Reducing corticosteroid use in rheumatoid arthritis
Is the long-term use of glucocorticoids essential in people with chronic inflammatory diseases such as rheumatoid arthritis, or can early discontinuation prevent characteristic side effects? How can these drugs be discontinued without giving rise to glucocorticoid withdrawal syndrome? These were the questions addressed by the SEMIRA study, a large European trial led by Charité - Universitätsmedizin Berlin. According to the trial's findings, continuous glucocorticoid regimens were better at controlling disease activity. However, discontinuation also proved successful in the majority of cases, and could be used to prevent the long-term side effects associated with glucocorticoid treatment. Results from this trial have been published in The Lancet.
Glucocorticoids, such as cortisone, are highly effective in controlling inflammatory diseases. Their long-term use, however, is associated with severe side effects, including cardiovascular disorders, osteoporosis and infections. These drugs also suppress the adrenal glands, thereby impairing the body's ability to produce its own cortisone. This can lead to fatigue, nausea and low blood pressure, and can even prove life-threatening. An appropriate period of gradual dose reduction—known as tapering—is essential to enable the body to adapt to a reduced supply of this substance and prevent withdrawal syndrome. Tapering glucocorticoids without triggering a recurrence of inflammation is a common challenge faced by many medical specialties.
"We had not previously had access to data from double-blind, randomized, placebo-controlled trials which compared a tapering regimen for low-dose prednisone—the most common glucocorticoid used—with continued use of low-dose prednisone. In the SEMIRA trial, our comparative analysis focused on rheumatoid arthritis, a condition commonly treated with glucocorticoids," explains the article's first author, Prof. Dr. Gerd-Rüdiger Burmester, Head of the Medical Department, Division of Rheumatology and Clinical Immunology on Campus Charité Mitte. He and his Deputy Head of Department, Prof. Dr. Frank Buttgereit, form part of the team responsible for conducting the Steroid Elimination In Rheumatoid Arthritis (SEMIRA) study, a trial including more than 250 participants recruited from close to 40 trial centers in six different countries.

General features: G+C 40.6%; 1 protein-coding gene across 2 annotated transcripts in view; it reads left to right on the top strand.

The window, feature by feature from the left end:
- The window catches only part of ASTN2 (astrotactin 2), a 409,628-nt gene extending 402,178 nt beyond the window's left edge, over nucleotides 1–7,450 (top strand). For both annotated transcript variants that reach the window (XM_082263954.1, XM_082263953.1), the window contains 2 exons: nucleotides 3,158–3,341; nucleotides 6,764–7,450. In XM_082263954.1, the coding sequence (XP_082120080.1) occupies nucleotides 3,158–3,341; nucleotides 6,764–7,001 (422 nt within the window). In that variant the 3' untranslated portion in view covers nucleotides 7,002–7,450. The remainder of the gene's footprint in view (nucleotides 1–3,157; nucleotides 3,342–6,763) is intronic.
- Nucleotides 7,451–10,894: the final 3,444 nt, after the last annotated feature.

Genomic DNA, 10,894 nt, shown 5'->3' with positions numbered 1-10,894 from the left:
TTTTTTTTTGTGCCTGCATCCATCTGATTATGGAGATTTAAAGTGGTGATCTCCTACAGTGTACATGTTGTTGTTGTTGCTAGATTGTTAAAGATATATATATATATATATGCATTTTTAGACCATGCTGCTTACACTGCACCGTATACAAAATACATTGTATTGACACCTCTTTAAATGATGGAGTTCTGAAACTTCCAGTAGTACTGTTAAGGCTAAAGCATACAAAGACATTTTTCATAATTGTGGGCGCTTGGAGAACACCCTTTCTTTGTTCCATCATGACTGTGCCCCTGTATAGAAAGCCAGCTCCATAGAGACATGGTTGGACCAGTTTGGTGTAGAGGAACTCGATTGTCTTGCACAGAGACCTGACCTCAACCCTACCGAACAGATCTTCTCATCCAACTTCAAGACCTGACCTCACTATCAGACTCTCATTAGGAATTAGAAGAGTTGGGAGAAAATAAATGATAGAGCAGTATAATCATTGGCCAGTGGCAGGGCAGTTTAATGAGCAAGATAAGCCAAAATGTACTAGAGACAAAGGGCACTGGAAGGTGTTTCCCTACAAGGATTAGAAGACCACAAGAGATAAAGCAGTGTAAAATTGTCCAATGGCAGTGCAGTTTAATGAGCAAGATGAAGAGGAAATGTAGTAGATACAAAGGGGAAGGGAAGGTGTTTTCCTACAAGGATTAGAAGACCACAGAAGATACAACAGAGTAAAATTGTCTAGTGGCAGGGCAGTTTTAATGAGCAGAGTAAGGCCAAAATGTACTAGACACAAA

All recruited patients had been receiving glucocorticoids for a minimum of six months, meaning their disease-related inflammation was well-controlled. Patients in the control group continued to receive prednisone at a similar dose for a duration of six months, while patients on the dose reduction regimen had their treatment tapered down to zero over the course of four months. Both groups received the anti-interleukin-6 receptor antibody tocilizumab as adjunctive therapy. Treatment successfully prevented disease flare-ups in 77 percent of patients on the continued prednisone regimen. The same outcome was achieved in 65 percent of patients on the tapering regimen. Fortunately, neither of the two groups had to contend with clinically relevant changes in their laboratory parameters, disease-related inflammation or other severe problems.
"The fact that glucocorticoid tapering was associated with a treatment success rate of 65 percent is of enormous significance for shared decision-making involving patients. It will now be possible to decide, on a case-by-case basis, whether glucocorticoid treatment should continue or whether tapering should be attempted," says Prof. Burmester. He adds: "Our results also set the scene for studies to investigate glucocorticoid tapering in other clinical settings—for instance in the fields of allergology, neurology and dermatology—where these drugs are also used, and where there is a certain level of uncertainty regarding the risks and benefits of discontinuing treatment."